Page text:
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Sunday, 15 April, 2001, 14:35 GMT 15:35 UK
China maintains hard line on spy plane
Crew member with relative
The US crew members were greeted one by one
As crew members of the US spy plane celebrated their return home, Chinese state-run media have continued to insist that they were to blame for the mid-air collision with a Chinese fighter plane.

"The responsibility is completely on the US side," said a front page article in the People's Daily.


(The US crew) were causing trouble in front of China's home. Their actions were completely provocative, full of hostility

Liberation Daily
The report came after the 24 crew members had received a heroes' welcome at their home base in Washington State, after being held for 11 days on Hainan island.

US Navy Lieutenant Shane Osborn, the plane's pilot, told reporters they had done everything by the book and had no need to apologise.

US and Chinese representatives are due to meet on Wednesday to discuss the incident and US demands for the plane to be returned.

Tough talk

But both sides have insisted they did nothing wrong, setting the scene for some tough exchanges.

Lieutenant Shane Osborn, pilot of the US Navy surveillance plane
Shane Osborn: "We were not to blame"
The Liberation Army Daily, which correspondents say reflects the opinion of China's powerful military, maintained its hard line stance.

The newspaper warned that, if the US did not stop reconnaissance activity along China's coast, other incidents could happen which would harm relations.

"(The US crew) were causing trouble in front of China's home. Their actions were completely provocative, full of hostility. How could they say it is a routine mission?"

But amid its tough comments, the newspaper also recognised the importance of good bilateral relations, which it said were conducive to world peace, stability and prosperity.


I am here to tell you we did it right...There are no apologies necessary on our part.

Lieutenant Shane Osborn, US pilot
And a senior Chinese trade official has urged the US Congress not to link the spy plane row with an upcoming vote on renewing China's normal trade relations status.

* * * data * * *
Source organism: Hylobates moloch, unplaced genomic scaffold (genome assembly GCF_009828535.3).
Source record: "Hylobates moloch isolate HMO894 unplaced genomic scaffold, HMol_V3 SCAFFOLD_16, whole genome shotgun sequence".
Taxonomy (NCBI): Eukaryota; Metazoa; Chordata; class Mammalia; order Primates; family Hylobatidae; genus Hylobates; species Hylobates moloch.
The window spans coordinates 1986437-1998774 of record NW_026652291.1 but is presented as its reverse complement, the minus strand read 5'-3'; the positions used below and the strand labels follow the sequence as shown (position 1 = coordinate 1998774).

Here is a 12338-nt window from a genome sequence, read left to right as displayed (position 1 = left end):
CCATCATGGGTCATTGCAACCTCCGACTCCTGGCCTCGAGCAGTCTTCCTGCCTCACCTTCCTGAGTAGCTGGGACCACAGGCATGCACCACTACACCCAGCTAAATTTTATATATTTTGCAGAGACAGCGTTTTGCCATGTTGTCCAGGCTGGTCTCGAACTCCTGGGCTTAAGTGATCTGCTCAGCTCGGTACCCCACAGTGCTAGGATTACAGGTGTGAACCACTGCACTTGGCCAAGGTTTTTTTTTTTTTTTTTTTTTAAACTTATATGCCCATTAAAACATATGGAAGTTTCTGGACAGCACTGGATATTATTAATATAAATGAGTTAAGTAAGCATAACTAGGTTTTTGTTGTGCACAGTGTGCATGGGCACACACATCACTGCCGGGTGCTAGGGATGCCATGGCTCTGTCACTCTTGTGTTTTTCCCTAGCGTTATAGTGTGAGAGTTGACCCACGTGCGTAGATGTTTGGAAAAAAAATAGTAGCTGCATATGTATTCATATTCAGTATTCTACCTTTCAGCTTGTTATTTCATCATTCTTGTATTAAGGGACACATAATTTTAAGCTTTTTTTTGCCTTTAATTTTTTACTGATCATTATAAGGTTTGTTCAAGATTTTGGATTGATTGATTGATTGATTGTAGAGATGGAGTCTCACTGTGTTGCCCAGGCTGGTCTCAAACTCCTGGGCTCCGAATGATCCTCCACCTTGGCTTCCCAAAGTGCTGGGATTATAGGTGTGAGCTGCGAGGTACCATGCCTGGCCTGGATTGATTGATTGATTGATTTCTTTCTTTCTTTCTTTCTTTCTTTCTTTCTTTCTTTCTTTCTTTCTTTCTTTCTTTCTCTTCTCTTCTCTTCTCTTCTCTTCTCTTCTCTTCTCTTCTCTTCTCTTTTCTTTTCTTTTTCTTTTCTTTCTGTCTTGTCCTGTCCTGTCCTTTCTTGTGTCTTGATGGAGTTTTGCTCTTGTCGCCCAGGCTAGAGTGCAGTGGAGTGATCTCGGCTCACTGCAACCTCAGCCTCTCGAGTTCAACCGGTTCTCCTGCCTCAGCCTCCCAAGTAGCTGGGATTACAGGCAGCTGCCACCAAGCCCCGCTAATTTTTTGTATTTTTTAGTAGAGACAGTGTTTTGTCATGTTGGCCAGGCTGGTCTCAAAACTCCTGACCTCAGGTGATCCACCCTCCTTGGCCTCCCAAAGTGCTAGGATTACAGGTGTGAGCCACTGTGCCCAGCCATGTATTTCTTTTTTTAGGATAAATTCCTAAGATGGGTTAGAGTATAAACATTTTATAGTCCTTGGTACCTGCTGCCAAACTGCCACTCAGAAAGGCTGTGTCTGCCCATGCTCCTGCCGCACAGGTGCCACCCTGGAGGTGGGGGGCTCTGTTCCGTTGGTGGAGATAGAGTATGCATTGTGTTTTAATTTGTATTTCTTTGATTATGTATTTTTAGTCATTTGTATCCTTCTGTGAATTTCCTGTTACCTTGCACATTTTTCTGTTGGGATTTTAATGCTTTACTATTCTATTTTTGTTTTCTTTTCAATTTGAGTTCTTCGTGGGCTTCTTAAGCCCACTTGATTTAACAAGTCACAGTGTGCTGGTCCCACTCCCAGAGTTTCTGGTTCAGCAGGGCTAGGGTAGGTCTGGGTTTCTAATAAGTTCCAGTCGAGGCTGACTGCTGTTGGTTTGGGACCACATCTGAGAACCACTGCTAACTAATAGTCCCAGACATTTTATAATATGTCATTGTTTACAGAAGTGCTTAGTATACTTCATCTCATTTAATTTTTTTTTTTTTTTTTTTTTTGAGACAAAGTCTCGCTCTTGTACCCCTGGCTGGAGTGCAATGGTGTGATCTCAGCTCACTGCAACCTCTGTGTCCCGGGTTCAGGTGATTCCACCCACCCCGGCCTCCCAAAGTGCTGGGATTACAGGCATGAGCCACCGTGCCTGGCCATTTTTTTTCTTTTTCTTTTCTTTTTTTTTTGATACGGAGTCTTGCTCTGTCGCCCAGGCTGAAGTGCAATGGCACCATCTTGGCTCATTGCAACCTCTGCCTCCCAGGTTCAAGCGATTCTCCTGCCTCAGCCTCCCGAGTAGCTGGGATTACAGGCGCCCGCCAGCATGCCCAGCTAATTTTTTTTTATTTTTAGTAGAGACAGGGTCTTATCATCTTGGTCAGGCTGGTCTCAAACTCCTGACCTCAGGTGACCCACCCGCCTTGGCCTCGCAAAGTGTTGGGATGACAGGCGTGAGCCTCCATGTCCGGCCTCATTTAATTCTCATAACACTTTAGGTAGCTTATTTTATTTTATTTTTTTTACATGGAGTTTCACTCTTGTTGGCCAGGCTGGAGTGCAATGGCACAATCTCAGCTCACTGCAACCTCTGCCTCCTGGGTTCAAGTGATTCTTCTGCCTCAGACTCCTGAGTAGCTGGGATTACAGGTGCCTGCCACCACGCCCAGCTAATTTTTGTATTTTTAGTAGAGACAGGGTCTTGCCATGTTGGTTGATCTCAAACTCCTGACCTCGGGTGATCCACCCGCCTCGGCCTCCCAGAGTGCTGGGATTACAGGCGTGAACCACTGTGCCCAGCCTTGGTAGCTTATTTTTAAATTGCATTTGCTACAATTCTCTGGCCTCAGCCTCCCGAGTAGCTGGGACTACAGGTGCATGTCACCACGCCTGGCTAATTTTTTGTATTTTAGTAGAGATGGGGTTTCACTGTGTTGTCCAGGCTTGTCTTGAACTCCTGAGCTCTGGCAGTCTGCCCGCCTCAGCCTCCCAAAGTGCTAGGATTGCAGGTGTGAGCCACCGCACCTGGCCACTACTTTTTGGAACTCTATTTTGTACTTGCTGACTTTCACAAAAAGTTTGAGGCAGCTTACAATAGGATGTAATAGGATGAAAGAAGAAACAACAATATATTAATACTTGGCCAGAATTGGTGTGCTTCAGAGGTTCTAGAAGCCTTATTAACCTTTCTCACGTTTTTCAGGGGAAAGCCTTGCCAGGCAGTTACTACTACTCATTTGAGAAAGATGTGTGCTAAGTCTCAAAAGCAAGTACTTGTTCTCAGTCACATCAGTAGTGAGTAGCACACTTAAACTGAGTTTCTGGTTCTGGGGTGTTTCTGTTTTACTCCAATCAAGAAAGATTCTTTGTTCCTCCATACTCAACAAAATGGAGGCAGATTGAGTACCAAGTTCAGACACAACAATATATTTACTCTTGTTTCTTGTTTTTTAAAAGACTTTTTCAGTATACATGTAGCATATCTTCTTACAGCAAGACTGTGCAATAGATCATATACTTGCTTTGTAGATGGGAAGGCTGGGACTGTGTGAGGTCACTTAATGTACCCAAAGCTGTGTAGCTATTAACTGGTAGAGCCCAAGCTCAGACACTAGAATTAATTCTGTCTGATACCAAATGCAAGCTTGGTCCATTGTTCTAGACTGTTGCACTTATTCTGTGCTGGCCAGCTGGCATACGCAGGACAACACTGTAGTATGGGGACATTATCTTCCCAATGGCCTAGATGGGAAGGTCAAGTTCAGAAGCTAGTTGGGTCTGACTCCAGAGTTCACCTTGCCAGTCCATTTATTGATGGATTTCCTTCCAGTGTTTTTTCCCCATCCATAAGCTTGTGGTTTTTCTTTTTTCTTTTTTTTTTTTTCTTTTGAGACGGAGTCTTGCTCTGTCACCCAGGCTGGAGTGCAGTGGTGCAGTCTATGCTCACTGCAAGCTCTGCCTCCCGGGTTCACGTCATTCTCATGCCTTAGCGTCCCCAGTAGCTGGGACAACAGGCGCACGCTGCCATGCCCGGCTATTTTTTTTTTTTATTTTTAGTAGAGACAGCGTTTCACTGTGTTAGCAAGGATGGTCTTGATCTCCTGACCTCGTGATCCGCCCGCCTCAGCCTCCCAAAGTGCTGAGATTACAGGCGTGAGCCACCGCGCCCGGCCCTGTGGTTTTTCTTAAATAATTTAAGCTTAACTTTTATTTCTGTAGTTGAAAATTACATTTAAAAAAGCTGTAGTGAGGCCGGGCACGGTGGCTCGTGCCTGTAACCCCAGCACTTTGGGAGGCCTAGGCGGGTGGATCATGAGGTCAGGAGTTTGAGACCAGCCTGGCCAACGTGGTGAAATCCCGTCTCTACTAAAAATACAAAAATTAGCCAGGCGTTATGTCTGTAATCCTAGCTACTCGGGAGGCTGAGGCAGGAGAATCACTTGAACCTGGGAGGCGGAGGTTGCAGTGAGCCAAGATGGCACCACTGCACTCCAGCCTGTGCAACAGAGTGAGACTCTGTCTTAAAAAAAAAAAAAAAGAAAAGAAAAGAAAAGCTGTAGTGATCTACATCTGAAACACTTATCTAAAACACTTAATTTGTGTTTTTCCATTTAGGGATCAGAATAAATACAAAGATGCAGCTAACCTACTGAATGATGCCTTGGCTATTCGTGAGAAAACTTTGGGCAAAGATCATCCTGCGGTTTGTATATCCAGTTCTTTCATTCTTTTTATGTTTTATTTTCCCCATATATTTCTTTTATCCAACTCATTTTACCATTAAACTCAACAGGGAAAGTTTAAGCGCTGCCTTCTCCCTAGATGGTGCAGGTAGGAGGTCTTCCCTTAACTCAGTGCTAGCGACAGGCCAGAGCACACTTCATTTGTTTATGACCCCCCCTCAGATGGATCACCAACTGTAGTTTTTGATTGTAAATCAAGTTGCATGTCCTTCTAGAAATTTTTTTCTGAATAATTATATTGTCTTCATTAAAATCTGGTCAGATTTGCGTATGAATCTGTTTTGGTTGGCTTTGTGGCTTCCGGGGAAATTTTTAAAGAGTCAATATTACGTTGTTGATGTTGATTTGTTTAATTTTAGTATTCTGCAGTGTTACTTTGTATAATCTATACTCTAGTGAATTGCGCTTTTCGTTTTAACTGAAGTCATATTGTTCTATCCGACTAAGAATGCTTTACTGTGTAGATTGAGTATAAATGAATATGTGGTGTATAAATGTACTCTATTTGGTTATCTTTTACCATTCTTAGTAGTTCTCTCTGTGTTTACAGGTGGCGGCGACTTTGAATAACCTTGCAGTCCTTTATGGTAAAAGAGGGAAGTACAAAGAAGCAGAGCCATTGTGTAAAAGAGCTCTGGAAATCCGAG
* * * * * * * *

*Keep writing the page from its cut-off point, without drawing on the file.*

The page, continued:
"China doesn't wish to fight a trade war with any country," said trade ministry spokesman Gao Yan.

During the crisis, several members of the US Congress suggested a June vote on China's trading status could be used to punish China for its delay in releasing the crew.

Homecoming

The 21 men and three women were allowed to go home after statements of regret by Washington.

Thousands of people gathered at Whidbey Island Naval Air Station, north of Seattle, to welcome them back on Saturday.

Before the crew left Hawaii, where they had been debriefed, Lieutenant Osborn described the mid-air collision as an accident but said the Chinese pilot had flown dangerously close.

Lieutenant Osborn said the Chinese who detained the crew were polite and respectful, but added that he and his compatriots had undergone unpleasant interrogations.

Wang Wei shown with his wife and son
Wang Wei: From family man to revolutionary hero

Beijing has hailed Wang Wei, the pilot of its F-8 jet, who is missing presumed dead, as a martyr.

From the outset, China demanded that Washington accept blame for the collision and apologise, but President George W Bush has refused to do so.

Instead, the US said it was "very sorry" about the loss of the Chinese pilot and "very sorry" the surveillance plane did not obtain permission before landing on Chinese territory.

China found the formula adequate to allow the crew to be released on 11 April.

 WATCH/LISTEN
 ON THIS STORY
The BBC's Emma Simpson in Whidbey Naval Base
"One by one the crew disembarked"
The BBC's Rob Watson
"After the official celebrations were over, the crew were whisked away"

Key stories:

Analysis

Spy plane row

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See also:

15 Apr 01 | Americas
13 Apr 01 | Asia-Pacific
13 Apr 01 | Americas
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